Paul Harding’s Tinkers

TinkersPaul Harding’s first novel, Tinkers, was published in 2009 when he was 42 years old, a late start for a then-unknown graduate of the Iowa Writers’ Workshop, but no doubt he was gratified to find any publisher after the slew of early rejections. The Bellevue Literary Press, so small that its main offices are located within Bellevue Hospital in New York City, wisely gambled on the tiny manuscript, offering Harding a $1,000 advance (pause, for a moment, to consider selling something dear to you, something that you had toiled over for years, for $1,000) on sales. Word of mouth, strong early reviews and the support of small bookstores brought it to the attention of the Pulitzer Prize jury, even before the New York Times reviewed it, and a surprising – albeit well-deserved – victory has boosted its sales and brought its author to international prominence. 

The novel itself is episodic, winding its way through the deathbed memories of George Washington Crosby as he recollects scenes from his childhood, and it is these last thoughts of a dying man that give the novel its form. I am reminded of T.S. Eliot, who in The Waste Land writes, “Son of man, / You cannot say, or guess, for you know / Only a heap of broken images…” as both a meditation on mortality (“I will show you fear in a handful of dust”) and as a kind of key to the poem itself, which is nothing if not a “heap of broken images.” Harding is similarly eager for his reader to grasp his stratagem:

George Crosby remembered many things as he died, but in an order he could not control. To look at his life, to take the stock he always imagined a man would at his end, was to witness a shifting mass, the tiles of a mosaic spinning, swirling, reportraying, always in recognizable swaths of colors, familiar elements, molecular units, intimate currents, but also independent now of his will, showing him a different self every time he tried to make an assessment.

The novel itself is a mosaic, a collection of memories and anecdotes “reportraying” its subjects at various stages of their lives, but what begins in the consciousness of George Washington Crosby extends, through the author’s poetic license, to include George’s father and grandfather, three generations of Crosby men who lived and died and are no more. There is a Faulknerian obsession with lineage and legacy in the novel, and for good reason. Here is Harding’s review of Faulkner’s wonderful Go Down, Moses, as printed in The Millions:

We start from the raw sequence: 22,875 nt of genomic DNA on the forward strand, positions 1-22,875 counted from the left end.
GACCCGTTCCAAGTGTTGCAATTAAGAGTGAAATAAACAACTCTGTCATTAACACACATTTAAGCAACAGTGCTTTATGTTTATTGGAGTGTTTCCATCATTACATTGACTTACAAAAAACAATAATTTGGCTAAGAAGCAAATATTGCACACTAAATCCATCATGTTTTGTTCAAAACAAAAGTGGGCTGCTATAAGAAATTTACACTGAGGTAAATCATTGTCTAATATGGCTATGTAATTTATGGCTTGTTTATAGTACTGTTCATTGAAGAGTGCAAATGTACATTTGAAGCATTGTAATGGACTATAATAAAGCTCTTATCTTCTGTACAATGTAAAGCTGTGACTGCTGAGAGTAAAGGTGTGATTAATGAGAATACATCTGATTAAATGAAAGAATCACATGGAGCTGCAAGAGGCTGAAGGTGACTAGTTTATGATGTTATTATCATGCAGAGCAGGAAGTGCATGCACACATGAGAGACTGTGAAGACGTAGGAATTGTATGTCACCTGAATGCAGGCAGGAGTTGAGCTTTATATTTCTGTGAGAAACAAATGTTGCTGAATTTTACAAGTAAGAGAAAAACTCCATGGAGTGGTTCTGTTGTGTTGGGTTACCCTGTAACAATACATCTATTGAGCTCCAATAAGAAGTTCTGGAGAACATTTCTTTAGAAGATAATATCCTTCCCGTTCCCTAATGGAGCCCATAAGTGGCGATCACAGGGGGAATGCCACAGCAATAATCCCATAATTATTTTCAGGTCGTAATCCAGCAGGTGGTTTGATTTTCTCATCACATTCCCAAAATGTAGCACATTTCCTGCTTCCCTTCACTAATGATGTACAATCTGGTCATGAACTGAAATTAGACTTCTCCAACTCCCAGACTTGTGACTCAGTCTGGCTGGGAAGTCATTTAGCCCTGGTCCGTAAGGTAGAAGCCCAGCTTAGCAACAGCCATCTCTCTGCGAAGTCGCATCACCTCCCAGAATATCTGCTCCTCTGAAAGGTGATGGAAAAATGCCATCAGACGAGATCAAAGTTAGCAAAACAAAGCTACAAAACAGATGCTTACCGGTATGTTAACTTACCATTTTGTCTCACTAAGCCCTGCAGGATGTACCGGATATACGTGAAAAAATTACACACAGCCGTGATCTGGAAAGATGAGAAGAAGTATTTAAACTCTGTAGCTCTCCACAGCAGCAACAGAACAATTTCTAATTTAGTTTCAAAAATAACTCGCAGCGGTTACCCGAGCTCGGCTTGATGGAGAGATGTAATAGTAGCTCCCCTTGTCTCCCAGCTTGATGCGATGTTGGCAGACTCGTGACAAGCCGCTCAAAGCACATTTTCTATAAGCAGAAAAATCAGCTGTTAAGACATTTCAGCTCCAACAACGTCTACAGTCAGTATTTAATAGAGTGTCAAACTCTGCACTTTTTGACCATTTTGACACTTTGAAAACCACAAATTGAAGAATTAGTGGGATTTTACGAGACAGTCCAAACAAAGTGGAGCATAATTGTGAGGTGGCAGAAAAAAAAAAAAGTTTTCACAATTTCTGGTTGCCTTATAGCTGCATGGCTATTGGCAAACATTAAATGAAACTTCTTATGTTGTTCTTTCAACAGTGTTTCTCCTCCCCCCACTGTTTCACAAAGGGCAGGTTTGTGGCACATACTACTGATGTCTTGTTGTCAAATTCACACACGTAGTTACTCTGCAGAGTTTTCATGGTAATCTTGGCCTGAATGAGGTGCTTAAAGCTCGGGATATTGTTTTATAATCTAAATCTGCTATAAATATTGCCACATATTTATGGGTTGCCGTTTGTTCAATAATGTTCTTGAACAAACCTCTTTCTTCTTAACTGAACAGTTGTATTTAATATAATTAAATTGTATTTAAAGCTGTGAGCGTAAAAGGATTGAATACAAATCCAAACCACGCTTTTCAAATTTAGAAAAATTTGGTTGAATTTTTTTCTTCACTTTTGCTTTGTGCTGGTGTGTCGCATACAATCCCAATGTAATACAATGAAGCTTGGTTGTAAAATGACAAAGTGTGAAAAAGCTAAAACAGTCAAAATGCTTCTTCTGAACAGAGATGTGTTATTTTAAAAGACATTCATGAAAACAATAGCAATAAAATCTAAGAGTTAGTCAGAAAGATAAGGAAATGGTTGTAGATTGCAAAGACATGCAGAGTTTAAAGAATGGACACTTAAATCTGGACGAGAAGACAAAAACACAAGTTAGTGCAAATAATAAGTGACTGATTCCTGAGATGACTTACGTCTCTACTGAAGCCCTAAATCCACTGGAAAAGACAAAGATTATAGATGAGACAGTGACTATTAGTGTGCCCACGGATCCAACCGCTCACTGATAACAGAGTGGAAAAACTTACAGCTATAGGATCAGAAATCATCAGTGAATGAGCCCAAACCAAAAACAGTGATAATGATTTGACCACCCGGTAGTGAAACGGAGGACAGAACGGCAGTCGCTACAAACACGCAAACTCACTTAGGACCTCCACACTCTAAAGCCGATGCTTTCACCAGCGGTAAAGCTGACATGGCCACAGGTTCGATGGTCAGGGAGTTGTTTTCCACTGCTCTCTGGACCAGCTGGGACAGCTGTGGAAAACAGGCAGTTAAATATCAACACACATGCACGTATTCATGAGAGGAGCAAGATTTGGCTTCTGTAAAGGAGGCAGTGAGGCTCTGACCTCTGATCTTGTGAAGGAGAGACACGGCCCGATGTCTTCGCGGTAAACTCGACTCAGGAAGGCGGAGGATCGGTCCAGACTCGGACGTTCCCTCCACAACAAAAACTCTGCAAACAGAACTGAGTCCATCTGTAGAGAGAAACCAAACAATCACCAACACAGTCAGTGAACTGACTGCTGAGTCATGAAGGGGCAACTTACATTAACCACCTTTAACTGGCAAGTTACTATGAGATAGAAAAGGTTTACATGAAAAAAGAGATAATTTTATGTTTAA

Taken as a single, coherent work, the book’s power and vision are as incredible as any of his other masterpieces. All of the previously impenetrable (to me, anyway) genealogical material in “The Bear,” for example, makes earthquaking sense in context of the rest of the book; it’s like the genealogies in the Bible that trace every person back to Adam and Eve, which is to say bind every person together in one family. It’s just like a book Moses would have written, in fact.

We have an inbuilt obsession with genealogy, with the question of “where we came from,” and part of the project of Tinkers is to explore this obsession and its origins. While contemplating his own demise, George lights upon this question of genealogy and legacy in terms reminiscent of Harding’s description of Go Down, Moses:

…to my great-grandchildren, with more space than tiles, I will be no more than the smoky arrangement of a set of rumors, and to their great-grandchildren I will be no more than a tint of some obscure color, and to their great grandchildren nothing they ever know about, and so what army of strangers and ghosts has shaped and colored me until back to Adam, until back to when ribs were blown from molten sand into the glass bits that took up the light of this world because they were made from this world, even though the fleeting tenants of those bits of colored glass have vacated them before they have had even the remotest understanding of what it is to inhabit them…

It isn’t pleasant to hear, but this is the unassailable truth: your life, however important it has been to you, becomes gradually less meaningful with each passing generation, until you become one of the “army of ghosts and strangers” who preceded you, whose lives were necessary for your very heart to beat but who exist now only in anecdotes or memories or discolored photographs in long-forgotten family albums.

Art is and always has been a reaction to this sad fact, a resistance against the impending darkness, noble even in its futility – or perhaps because of its futility. Tinkers is a worthy contribution to the cause, haunting in its lyricism and painfully familiar in its insight.